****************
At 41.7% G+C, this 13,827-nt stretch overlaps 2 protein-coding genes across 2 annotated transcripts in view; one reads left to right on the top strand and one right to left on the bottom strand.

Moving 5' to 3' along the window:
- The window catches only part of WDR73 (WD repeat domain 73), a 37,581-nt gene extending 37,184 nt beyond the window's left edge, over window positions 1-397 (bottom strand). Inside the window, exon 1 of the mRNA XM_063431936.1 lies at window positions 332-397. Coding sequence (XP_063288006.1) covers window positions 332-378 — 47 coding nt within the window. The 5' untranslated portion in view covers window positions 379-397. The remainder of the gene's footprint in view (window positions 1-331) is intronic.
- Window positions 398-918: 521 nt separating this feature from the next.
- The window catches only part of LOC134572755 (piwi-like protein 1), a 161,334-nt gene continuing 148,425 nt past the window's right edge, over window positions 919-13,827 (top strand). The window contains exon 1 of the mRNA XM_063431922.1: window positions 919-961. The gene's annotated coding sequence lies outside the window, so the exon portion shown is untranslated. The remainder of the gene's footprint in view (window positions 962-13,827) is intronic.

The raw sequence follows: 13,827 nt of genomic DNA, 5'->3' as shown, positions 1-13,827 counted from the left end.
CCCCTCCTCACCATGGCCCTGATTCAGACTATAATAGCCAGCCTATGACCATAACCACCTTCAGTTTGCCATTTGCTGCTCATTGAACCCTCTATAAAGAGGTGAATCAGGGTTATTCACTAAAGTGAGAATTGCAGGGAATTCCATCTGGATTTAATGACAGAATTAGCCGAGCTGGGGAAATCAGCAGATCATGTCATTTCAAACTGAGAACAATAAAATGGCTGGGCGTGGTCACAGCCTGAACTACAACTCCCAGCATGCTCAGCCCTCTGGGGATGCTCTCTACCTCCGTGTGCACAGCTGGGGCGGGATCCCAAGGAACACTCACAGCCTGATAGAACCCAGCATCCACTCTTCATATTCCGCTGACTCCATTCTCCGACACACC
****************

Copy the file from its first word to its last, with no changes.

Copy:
At 41.7% G+C, this 13,827-nt stretch overlaps 2 protein-coding genes across 2 annotated transcripts in view; one reads left to right on the top strand and one right to left on the bottom strand.

Moving 5' to 3' along the window:
- The window catches only part of WDR73 (WD repeat domain 73), a 37,581-nt gene extending 37,184 nt beyond the window's left edge, over window positions 1-397 (bottom strand). Inside the window, exon 1 of the mRNA XM_063431936.1 lies at window positions 332-397. Coding sequence (XP_063288006.1) covers window positions 332-378 — 47 coding nt within the window. The 5' untranslated portion in view covers window positions 379-397. The remainder of the gene's footprint in view (window positions 1-331) is intronic.
- Window positions 398-918: 521 nt separating this feature from the next.
- The window catches only part of LOC134572755 (piwi-like protein 1), a 161,334-nt gene continuing 148,425 nt past the window's right edge, over window positions 919-13,827 (top strand). The window contains exon 1 of the mRNA XM_063431922.1: window positions 919-961. The gene's annotated coding sequence lies outside the window, so the exon portion shown is untranslated. The remainder of the gene's footprint in view (window positions 962-13,827) is intronic.

The raw sequence follows: 13,827 nt of genomic DNA, 5'->3' as shown, positions 1-13,827 counted from the left end.
CCCCTCCTCACCATGGCCCTGATTCAGACTATAATAGCCAGCCTATGACCATAACCACCTTCAGTTTGCCATTTGCTGCTCATTGAACCCTCTATAAAGAGGTGAATCAGGGTTATTCACTAAAGTGAGAATTGCAGGGAATTCCATCTGGATTTAATGACAGAATTAGCCGAGCTGGGGAAATCAGCAGATCATGTCATTTCAAACTGAGAACAATAAAATGGCTGGGCGTGGTCACAGCCTGAACTACAACTCCCAGCATGCTCAGCCCTCTGGGGATGCTCTCTACCTCCGTGTGCACAGCTGGGGCGGGATCCCAAGGAACACTCACAGCCTGATAGAACCCAGCATCCACTCTTCATATTCCGCTGACTCCATTCTCCGACACACC